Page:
THE EU CHARTER AND ITS APPLICATION AND INTERPRETATION
The EU’s New Human Rights Dimension
The Relationship between the Principle of Equality and Legislative Acts
After discovering the contradiction between the different-in fact, opposite- meanings of ‘principles’ in Article 52(5) CFREU, on the one hand, and in the case law of the Court on the other, the question is what the impact of this conceptual conflict might be on the application of the classification under Article 52(5) CFREU. Would the resolution of the ‘principles versus principles’ dispute be able to preclude subordinating the principle of equal treatment to the classification under Article 52(5) CFREU?
Such subordination would evidently mean that implementation-and consequent judicial application-of the principle of non-discrimination would depend on the decision of the various EU and national institutions entitled to regulate and put the principles into formal norms. This would clearly mean a step back in terms of guaranteeing equality in Europe. Nonetheless, the argument that principles are weaker,109 in general, than legislative norms (let alone constitutional norms), and that their prevalence in the Court’s case law is the result of a necessity, connected to the lack of formal legislation on fundamental rights, seems to support this result and make the question at least justified.
The following texts are intended to provide a summary view of the interaction between the application of the principle of equal treatment and the legislation of the Member States and the Union before the adoption of the Charter as a binding document and afterwards. The short review demonstrates that this general principle expressing the fundamental value of equality-a pre-condition of human dignity and also the dignity of society-is, even in legal terms, a strong source of concrete norms, rights and duties, with or without legislative rules since the early phases of the development of the European Union. At the same time, the principle is able to adjust itself flexibly to the goals and objectives, as well as the legislative developments of the Union, while not compromising its core substance.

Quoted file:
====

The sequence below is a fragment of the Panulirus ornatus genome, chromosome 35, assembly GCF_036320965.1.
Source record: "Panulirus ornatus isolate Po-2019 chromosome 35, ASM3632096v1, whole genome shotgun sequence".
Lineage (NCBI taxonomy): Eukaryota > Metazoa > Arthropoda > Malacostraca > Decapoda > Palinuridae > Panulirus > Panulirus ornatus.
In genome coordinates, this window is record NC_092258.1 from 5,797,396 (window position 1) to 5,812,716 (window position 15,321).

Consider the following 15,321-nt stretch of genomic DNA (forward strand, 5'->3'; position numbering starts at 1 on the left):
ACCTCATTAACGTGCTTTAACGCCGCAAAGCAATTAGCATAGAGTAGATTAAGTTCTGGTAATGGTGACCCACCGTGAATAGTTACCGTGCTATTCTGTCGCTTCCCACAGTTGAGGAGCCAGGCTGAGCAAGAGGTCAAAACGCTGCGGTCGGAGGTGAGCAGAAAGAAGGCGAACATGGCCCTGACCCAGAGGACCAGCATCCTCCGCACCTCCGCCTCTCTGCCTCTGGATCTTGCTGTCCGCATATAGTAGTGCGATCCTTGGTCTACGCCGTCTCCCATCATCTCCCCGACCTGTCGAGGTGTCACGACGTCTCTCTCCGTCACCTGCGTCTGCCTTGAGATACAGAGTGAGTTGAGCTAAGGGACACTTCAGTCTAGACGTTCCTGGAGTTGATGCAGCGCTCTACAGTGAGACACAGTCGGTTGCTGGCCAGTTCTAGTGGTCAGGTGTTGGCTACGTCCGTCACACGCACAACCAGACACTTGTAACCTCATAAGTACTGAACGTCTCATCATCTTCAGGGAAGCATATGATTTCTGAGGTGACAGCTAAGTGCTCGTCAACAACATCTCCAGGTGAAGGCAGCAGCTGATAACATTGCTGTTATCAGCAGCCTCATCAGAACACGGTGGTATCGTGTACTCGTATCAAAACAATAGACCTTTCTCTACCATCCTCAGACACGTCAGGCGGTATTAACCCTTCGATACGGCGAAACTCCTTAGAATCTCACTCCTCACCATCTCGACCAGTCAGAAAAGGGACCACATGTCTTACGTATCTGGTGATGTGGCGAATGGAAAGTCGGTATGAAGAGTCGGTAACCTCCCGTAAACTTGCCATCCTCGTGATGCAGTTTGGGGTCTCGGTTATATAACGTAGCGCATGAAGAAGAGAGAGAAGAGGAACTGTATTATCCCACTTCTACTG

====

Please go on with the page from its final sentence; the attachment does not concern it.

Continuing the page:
The Court’s Case Law before the Charter became Legally Binding
1.Pre-Equality Directives Case Law
As already mentioned, Stauder inaugurated not simply the history of Court references to general principles as sources of fundamental rights, but references to equality and privacy as general principles deriving from fundamental human rights.110 Beyond this, it also signaled the different directions of the application of the general principles. Two elements-implied or hidden in Stauder but later becoming explicit and evident-deserve mention here. The first is the link between the fundamental rights behind the principle of equality and the principle of uniform application of Union law. The implied fundamental principle in Stauder was equality between citizens falling under the personal scope of the same regulation. Later, in Karlsson, the Court made explicit reference to this connection.111 Karlsson can be mentioned as an emanation of Stauder in respect of the second element hidden in it.